By: 2 December 2020
Joint research project: Shoe cushioning as a possible risk factor for running injuries?

Running is good for your health. Medical experts and the general public agree on this. Running is good for both the body and the mind, prevents falling ill, reduces stress and keeps you in shape. It therefore comes as no surprise that running is one of the most popular sports. Yet despite all these benefits, it also leads to a relatively high number of injuries, especially to the lower limbs.

A joint research project between the Luxembourg Institute of Health (LIH) and the Decathlon SportsLab has been developed in order to study the role of the cushioning system of running shoes in injury prevention, but also other risk factors that contribute to running-related injuries.

The randomised controlled trial was carried out in Luxembourg by the LIH and involved 848 healthy recreational runners. The study examined the following aspects:

  1. the effect of shoe cushioning on the risk of injury;
  2. the influence of body mass on the risk of injury;
  3. the role of body mass in the relationship between shoe cushioning and the risk of injury;
  4. the influence of shoe cushioning on the biomechanics of running;
  5. the biomechanical factors associated with the risk of injury; and
  6. the influence of body weight on the biomechanics of running.

The results published to date cover the first four aspects.

Participants were randomly assigned one of two prototype shoes, which differed only in their cushioning properties, and were tested at their preferred running speed on a treadmill equipped with force plates at the beginning of the study. All participants were then asked to continue their usual running practice for six months and to record all training activities and injuries – i.e. all physical pains that reduced or interrupted running for at least seven days – in the “TIPPS” (Training and Injury Prevention Platform for Sport) system.

The 848 recreational runners completed 24,170 race sessions. In total, 220,014 km were run in the running shoes provided by the study. The average body mass was 78,2 kg in men and 62,8 kg in women. Over a six month period, 128 participants (15%) reported at least one running-related injury to the TIPPS system. There was an incidence rate of 5.7 injuries per 1,000 hours of running. Ankles (26%), knees (22%) and lower legs (18%) were the most affected. Tendon inflammation (48%) and muscle injuries (19%) were the most common types of pathology.

The study showed that the runners who received the stiff version of the running shoes had a significantly higher risk of injury. However, the mass of the participants did not directly influence the risk of injury. No significant association was found between body mass index or body fat percentage and risk of injury. However, the results revealed that lighter joggers were at higher risk of injury with stiff running shoes, whereas no such effect was observed in heavier runners, contrary to what one would normally expect. It can therefore be concluded that lighter runners should use more shock-absorbing footwear.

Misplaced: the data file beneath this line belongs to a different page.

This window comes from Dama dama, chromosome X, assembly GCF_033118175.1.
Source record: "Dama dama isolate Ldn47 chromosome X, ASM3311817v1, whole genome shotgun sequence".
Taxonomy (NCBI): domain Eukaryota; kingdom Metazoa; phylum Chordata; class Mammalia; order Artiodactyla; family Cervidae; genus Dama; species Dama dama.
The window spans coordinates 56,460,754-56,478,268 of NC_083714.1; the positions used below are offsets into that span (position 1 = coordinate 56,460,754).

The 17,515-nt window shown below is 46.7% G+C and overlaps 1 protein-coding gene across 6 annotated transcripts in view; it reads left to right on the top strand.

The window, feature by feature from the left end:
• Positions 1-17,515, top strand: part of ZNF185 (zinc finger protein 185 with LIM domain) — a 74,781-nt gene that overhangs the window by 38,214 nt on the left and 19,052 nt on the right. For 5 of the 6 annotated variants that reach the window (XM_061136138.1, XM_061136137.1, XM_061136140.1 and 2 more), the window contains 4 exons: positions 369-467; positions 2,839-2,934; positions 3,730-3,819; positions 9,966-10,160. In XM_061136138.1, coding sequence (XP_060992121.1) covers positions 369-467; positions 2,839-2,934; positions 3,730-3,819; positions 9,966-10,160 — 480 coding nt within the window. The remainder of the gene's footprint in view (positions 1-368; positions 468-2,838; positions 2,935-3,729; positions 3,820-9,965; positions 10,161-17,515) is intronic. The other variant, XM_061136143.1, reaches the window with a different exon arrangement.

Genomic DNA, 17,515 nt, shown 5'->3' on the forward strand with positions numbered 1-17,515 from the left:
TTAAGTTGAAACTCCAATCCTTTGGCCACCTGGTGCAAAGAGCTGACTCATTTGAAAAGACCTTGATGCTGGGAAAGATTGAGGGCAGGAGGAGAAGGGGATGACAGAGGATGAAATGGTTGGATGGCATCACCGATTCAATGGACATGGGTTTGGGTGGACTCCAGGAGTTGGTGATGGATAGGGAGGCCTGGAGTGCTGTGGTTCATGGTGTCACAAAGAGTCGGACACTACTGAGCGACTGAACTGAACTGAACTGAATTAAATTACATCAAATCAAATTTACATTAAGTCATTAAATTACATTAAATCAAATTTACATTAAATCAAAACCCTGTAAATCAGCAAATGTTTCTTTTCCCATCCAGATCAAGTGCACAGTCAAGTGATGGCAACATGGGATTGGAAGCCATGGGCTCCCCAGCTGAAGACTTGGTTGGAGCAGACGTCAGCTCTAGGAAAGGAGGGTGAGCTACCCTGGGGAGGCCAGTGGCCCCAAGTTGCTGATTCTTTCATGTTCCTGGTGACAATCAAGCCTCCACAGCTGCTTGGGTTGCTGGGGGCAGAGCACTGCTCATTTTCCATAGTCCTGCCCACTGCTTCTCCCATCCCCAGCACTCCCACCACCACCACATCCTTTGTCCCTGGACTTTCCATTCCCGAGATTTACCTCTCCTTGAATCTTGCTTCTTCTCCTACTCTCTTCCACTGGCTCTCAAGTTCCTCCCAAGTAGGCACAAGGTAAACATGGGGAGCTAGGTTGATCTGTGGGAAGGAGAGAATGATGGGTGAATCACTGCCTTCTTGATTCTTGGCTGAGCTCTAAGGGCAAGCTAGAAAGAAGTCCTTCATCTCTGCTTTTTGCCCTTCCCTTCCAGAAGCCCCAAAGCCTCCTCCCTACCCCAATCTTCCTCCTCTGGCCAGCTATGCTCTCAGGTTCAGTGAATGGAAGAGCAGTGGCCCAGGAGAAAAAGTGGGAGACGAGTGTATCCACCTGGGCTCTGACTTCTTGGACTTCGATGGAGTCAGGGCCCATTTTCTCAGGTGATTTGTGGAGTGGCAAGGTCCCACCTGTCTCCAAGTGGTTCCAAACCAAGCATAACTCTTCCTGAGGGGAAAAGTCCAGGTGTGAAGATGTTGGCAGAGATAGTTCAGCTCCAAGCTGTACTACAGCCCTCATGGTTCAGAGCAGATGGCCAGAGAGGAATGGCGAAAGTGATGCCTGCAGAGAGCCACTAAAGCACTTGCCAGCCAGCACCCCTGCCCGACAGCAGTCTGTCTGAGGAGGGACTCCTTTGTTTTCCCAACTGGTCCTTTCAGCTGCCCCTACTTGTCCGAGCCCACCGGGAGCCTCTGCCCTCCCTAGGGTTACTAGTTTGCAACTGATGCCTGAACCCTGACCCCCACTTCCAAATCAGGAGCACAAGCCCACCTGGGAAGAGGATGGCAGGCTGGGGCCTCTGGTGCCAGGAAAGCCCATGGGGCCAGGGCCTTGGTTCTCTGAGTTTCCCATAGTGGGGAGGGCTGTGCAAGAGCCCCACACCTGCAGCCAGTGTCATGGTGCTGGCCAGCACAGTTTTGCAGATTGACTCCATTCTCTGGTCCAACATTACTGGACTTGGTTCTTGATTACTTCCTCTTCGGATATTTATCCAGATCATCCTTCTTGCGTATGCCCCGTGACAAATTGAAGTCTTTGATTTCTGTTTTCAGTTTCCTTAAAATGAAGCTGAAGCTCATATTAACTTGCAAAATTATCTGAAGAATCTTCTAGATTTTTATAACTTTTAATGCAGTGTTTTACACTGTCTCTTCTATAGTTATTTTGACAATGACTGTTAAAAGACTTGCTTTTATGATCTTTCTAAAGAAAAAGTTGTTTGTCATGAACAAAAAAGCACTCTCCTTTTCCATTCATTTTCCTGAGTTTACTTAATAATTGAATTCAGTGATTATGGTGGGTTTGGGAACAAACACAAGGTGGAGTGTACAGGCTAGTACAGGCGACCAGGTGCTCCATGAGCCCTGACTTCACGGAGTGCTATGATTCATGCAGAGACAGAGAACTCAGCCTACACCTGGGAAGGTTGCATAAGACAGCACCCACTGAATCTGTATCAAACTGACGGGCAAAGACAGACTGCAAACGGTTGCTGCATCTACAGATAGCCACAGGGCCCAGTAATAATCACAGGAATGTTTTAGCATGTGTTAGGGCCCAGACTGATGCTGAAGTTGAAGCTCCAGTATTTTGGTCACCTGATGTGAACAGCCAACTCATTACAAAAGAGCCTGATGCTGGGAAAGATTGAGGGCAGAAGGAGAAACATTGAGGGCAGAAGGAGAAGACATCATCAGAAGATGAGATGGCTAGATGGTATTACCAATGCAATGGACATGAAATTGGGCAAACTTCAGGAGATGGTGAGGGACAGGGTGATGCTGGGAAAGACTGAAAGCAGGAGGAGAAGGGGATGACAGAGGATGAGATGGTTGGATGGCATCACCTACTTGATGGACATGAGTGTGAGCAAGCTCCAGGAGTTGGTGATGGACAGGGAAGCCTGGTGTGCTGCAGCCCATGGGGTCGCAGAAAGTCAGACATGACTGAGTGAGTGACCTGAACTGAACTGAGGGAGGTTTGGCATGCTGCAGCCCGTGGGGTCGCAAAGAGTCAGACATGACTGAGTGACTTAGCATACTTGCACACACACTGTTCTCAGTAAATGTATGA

The study also revealed that the maximum vertical impact force during running, generally considered to be a risk factor for injury, was higher in the group running with the softer version than in the comparison group.

However, the running biomechanics tests carried out in the laboratory did not reveal any differences in the impact load between the two types of shoes. As the risk of injury was lower in the group running with the softer shoes, the study concluded that the beneficial effect of increased cushioning is therefore not due to a decrease in impact force and loading rate.

“As a public research institution, our institute deals with health issues that are important to the general public. As running is a popular sport, we are pleased to be able to contribute to the clarification of risk factors for running-related injuries through this study,” says Laurent Malisoux, Physical Activity, Sport & Health research group, Department of Population Health, LIH. “We hope that the results of our joint research project can make a lasting contribution to injury prevention,” continues Laurent Malisoux.

“The work of the Decathlon SportsLab focuses both on the protection of athletes and on improving their performance. The scientific results of studies such as this one are integrated into the development of our sports equipment, thus supporting sportsmen and women around the world in their physical activities”, explains Nicolas Delattre, Decathlon SportsLab, Movement Sciences Department.

Read the full report of the study at: